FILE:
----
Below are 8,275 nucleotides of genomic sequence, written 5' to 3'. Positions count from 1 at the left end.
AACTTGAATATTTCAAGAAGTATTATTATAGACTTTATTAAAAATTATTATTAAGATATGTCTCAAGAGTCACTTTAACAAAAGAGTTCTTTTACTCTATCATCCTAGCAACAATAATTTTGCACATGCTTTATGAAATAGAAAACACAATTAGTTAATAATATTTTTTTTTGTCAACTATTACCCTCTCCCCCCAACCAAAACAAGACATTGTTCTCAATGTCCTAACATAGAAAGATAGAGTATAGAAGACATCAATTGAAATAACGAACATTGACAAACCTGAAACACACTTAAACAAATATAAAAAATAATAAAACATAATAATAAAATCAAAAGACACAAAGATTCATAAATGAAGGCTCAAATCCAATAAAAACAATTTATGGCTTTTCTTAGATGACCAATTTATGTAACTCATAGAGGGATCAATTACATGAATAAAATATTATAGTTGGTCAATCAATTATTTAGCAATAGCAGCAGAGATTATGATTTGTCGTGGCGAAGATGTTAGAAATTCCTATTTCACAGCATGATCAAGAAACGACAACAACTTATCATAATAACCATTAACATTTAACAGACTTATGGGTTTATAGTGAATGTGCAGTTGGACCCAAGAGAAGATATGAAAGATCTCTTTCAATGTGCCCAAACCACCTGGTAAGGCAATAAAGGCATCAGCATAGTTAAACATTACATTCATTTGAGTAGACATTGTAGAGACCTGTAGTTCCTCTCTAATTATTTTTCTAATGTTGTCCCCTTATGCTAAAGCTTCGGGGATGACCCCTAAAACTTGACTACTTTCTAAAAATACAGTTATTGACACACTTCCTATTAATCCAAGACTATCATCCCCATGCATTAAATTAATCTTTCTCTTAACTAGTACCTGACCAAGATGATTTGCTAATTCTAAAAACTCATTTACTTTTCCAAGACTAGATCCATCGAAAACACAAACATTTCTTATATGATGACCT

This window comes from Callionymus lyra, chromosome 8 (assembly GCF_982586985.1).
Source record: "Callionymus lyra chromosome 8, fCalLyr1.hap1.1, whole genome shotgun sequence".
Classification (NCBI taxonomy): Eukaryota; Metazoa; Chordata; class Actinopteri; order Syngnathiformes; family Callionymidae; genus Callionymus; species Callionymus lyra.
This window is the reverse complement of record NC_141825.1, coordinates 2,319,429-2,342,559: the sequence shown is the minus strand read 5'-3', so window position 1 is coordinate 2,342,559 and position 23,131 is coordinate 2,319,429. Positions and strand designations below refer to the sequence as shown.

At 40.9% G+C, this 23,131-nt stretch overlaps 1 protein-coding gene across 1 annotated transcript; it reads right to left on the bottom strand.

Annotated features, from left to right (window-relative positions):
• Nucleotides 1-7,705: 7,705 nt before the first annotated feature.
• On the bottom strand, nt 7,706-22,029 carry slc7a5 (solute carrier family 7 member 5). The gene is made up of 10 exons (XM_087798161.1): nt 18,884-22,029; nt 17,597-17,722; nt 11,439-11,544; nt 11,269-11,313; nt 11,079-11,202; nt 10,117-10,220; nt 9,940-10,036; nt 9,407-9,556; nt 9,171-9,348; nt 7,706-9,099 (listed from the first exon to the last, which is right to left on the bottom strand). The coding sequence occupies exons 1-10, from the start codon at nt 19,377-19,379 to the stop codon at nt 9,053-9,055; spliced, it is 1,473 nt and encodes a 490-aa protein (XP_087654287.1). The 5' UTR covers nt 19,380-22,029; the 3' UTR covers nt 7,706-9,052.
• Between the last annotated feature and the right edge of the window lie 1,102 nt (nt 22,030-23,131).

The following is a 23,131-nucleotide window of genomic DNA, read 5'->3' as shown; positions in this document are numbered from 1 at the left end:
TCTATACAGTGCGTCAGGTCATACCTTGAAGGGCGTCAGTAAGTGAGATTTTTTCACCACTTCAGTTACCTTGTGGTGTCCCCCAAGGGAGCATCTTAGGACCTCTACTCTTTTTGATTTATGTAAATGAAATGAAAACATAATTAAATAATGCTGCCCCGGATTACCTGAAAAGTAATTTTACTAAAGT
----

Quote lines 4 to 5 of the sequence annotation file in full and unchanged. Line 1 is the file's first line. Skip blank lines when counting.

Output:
Source record: "Callionymus lyra chromosome 8, fCalLyr1.hap1.1, whole genome shotgun sequence".
Classification (NCBI taxonomy): Eukaryota; Metazoa; Chordata; class Actinopteri; order Syngnathiformes; family Callionymidae; genus Callionymus; species Callionymus lyra.